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About Omaha daily bee. (Omaha [Neb.]) 187?-1922 | View Entire Issue (Sept. 18, 1894)
B THE OMAHA DAILY BEE ; SEPTEMBER. 18 , 160 1.
CHURCHES AP POLITICS
Picadors Discuss tin Duty of Votoiu in
the Coming Election.
PARTY TIES ARE NOT ALWAYS BINDING
Ring Itnlc IIm ! Corruption lijr Corporations
Uleil-l'fi l. Should Nat IIo
to lie llr - > i > !
Illliulril t r I'lctltloiK , Ilium 1'ub-
llc r.Tltn 1'otntcd Out.
The first of a series ot "Rood citizenship'
meetings , under the auspices of th& Clirls
tlan Endeavor societies ot the city , -vvai licit
at the WtBtmlnstur Prcsu > tcrlan church laai
evening. The nunlcnco was made up fron
the Bocletles of the St. Mary's Avenue Con
gregatlonal. Park Avenue United Presbyter
Ian , Deth-Cden Baptist , llanmom I'arl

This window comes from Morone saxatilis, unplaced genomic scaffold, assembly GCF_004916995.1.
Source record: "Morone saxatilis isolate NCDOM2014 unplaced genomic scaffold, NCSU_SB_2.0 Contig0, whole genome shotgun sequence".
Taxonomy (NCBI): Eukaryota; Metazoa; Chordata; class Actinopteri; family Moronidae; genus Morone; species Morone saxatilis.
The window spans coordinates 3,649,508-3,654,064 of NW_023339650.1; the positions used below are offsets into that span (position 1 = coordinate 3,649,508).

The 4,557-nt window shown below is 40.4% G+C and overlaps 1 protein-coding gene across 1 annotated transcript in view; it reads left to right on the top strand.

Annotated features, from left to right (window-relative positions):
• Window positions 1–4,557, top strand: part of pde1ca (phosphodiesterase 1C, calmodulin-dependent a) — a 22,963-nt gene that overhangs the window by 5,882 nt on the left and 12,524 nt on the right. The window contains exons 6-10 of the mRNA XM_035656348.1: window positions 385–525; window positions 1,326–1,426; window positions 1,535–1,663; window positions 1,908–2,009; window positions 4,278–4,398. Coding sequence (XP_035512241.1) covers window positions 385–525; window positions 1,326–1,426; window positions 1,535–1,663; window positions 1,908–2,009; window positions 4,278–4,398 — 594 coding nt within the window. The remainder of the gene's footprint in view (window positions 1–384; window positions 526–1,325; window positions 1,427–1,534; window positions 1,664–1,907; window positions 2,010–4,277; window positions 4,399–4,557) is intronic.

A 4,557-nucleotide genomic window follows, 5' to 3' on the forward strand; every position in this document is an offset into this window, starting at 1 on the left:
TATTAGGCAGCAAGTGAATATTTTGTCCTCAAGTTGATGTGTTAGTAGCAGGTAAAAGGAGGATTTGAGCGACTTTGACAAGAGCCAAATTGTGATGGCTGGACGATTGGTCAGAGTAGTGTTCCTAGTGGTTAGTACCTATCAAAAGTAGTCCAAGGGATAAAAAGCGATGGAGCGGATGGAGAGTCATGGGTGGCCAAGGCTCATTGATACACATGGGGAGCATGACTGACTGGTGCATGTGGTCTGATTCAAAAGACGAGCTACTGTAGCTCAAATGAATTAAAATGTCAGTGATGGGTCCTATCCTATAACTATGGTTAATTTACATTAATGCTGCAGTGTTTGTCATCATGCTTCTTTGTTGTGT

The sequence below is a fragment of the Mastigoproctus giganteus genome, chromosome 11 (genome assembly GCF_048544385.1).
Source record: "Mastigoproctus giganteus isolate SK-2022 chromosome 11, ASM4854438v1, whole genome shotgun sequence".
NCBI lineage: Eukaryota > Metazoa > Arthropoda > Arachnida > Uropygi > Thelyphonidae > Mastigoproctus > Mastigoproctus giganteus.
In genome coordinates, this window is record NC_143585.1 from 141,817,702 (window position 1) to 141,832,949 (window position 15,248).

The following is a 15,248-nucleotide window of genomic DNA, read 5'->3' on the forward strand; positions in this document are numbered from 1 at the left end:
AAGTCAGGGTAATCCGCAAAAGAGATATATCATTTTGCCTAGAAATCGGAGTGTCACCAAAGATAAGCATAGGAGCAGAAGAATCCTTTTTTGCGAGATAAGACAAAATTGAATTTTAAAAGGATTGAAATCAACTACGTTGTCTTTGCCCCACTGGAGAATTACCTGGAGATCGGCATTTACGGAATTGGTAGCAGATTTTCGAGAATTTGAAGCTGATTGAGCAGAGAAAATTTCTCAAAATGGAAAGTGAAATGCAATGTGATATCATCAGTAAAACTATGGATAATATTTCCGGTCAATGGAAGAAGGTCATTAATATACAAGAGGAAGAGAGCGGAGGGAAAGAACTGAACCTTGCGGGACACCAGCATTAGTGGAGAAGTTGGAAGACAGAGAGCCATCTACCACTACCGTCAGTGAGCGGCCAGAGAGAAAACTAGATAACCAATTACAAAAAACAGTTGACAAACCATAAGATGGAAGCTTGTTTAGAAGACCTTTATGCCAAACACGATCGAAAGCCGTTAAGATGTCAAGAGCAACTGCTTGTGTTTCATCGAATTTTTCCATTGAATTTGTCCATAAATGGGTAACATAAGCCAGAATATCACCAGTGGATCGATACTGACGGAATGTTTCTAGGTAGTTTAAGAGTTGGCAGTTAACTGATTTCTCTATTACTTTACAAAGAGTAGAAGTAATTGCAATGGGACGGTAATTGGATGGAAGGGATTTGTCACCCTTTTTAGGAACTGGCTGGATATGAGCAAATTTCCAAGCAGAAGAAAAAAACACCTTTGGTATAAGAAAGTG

Methodist nncl Westminster churches , am
filled the auditorium. The addresses wen
devoted to a general discussion ot the < IUOH
tlon In hand , with no specific allusion t <
local or state politics.
A prayer by Hev. Henderson of the I'-iil
Avenue church preceded a scripture reality
toy Hev. B. Wright I3utlcr. The cungtcga
tlon united In song , after -ntilch Mr , J. J
Burns wan Introduced nnd spoke vigoroiul ]
for half an hour on the subject of the evsc
Ing. Mr. IltirnB prefaced his address l > <
the statement that In these- days everythlni
waa conducted on tle commercial plan
When a matter of public Inlersst was imde
discussion. It was not a question of wliethe
It would lie right , but of how muuh mono ;
it would bring. The largo cities ( I tin
country were controlled by rings ar.t
bosses , who werfr In offlco for rcvaano only